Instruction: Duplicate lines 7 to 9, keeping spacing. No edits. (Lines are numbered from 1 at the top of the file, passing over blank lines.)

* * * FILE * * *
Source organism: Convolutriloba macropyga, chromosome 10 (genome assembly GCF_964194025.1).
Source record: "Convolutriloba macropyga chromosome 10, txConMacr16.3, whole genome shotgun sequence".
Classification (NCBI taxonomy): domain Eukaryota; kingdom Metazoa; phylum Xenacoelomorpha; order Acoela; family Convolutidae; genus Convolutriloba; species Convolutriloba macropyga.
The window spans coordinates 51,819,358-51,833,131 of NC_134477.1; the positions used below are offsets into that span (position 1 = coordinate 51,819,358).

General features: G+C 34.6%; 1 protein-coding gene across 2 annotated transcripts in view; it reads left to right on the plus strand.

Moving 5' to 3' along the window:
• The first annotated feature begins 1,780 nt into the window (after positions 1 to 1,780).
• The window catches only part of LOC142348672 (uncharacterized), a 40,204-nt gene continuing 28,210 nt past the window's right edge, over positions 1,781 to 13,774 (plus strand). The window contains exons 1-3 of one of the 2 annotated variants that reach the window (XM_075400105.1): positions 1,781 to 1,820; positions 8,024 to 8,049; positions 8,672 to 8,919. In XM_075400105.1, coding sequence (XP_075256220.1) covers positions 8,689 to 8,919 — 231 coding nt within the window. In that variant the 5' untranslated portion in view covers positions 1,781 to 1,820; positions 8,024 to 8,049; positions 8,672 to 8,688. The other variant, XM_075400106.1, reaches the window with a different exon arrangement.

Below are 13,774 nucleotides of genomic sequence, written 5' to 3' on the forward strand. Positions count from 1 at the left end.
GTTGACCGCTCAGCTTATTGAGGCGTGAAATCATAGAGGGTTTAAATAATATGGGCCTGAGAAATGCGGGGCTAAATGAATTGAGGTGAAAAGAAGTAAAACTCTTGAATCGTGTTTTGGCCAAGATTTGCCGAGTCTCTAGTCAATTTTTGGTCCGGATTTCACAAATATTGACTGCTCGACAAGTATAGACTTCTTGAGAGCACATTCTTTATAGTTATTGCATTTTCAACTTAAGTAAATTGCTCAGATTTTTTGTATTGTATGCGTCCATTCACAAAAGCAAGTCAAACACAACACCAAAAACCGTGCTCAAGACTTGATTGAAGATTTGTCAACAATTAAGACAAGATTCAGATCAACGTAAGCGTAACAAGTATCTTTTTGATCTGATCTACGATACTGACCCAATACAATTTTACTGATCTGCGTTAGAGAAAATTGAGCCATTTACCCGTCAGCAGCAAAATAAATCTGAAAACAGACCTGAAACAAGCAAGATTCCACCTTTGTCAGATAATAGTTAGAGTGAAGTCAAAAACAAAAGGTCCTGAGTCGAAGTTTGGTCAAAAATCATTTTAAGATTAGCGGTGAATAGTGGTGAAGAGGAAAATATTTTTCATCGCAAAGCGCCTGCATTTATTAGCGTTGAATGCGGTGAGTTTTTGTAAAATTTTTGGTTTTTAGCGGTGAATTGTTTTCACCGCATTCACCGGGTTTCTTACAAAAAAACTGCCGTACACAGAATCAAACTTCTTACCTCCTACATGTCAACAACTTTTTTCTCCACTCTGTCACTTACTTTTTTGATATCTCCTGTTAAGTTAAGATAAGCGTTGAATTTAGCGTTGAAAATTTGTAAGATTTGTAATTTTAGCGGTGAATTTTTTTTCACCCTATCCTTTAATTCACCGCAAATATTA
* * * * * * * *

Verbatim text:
• The first annotated feature begins 1,780 nt into the window (after positions 1 to 1,780).
• The window catches only part of LOC142348672 (uncharacterized), a 40,204-nt gene continuing 28,210 nt past the window's right edge, over positions 1,781 to 13,774 (plus strand). The window contains exons 1-3 of one of the 2 annotated variants that reach the window (XM_075400105.1): positions 1,781 to 1,820; positions 8,024 to 8,049; positions 8,672 to 8,919. In XM_075400105.1, coding sequence (XP_075256220.1) covers positions 8,689 to 8,919 — 231 coding nt within the window. In that variant the 5' untranslated portion in view covers positions 1,781 to 1,820; positions 8,024 to 8,049; positions 8,672 to 8,688. The other variant, XM_075400106.1, reaches the window with a different exon arrangement.

Below are 13,774 nucleotides of genomic sequence, written 5' to 3' on the forward strand. Positions count from 1 at the left end.